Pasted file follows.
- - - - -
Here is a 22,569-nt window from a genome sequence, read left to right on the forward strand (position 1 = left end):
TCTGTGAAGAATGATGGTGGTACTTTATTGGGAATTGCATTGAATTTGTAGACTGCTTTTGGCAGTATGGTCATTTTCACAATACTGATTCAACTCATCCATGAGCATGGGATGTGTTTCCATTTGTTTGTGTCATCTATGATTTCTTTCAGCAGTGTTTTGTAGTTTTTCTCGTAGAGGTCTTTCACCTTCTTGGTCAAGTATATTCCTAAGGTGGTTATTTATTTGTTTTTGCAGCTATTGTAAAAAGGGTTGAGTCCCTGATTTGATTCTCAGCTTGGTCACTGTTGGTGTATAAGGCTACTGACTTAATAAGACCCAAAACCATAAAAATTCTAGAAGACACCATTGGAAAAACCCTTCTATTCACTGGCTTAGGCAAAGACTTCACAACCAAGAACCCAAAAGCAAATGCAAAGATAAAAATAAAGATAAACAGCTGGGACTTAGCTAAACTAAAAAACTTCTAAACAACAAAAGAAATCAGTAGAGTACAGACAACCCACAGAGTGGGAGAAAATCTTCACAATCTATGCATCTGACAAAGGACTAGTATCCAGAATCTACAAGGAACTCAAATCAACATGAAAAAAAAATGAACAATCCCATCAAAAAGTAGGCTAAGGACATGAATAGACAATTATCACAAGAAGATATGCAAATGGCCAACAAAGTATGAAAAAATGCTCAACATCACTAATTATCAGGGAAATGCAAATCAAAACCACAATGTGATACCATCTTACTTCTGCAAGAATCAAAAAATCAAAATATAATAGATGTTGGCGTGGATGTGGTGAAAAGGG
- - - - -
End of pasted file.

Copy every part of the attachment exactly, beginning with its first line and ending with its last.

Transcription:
Here is a 22,569-nt window from a genome sequence, read left to right on the forward strand (position 1 = left end):
TCTGTGAAGAATGATGGTGGTACTTTATTGGGAATTGCATTGAATTTGTAGACTGCTTTTGGCAGTATGGTCATTTTCACAATACTGATTCAACTCATCCATGAGCATGGGATGTGTTTCCATTTGTTTGTGTCATCTATGATTTCTTTCAGCAGTGTTTTGTAGTTTTTCTCGTAGAGGTCTTTCACCTTCTTGGTCAAGTATATTCCTAAGGTGGTTATTTATTTGTTTTTGCAGCTATTGTAAAAAGGGTTGAGTCCCTGATTTGATTCTCAGCTTGGTCACTGTTGGTGTATAAGGCTACTGACTTAATAAGACCCAAAACCATAAAAATTCTAGAAGACACCATTGGAAAAACCCTTCTATTCACTGGCTTAGGCAAAGACTTCACAACCAAGAACCCAAAAGCAAATGCAAAGATAAAAATAAAGATAAACAGCTGGGACTTAGCTAAACTAAAAAACTTCTAAACAACAAAAGAAATCAGTAGAGTACAGACAACCCACAGAGTGGGAGAAAATCTTCACAATCTATGCATCTGACAAAGGACTAGTATCCAGAATCTACAAGGAACTCAAATCAACATGAAAAAAAAATGAACAATCCCATCAAAAAGTAGGCTAAGGACATGAATAGACAATTATCACAAGAAGATATGCAAATGGCCAACAAAGTATGAAAAAATGCTCAACATCACTAATTATCAGGGAAATGCAAATCAAAACCACAATGTGATACCATCTTACTTCTGCAAGAATCAAAAAATCAAAATATAATAGATGTTGGCGTGGATGTGGTGAAAAGGG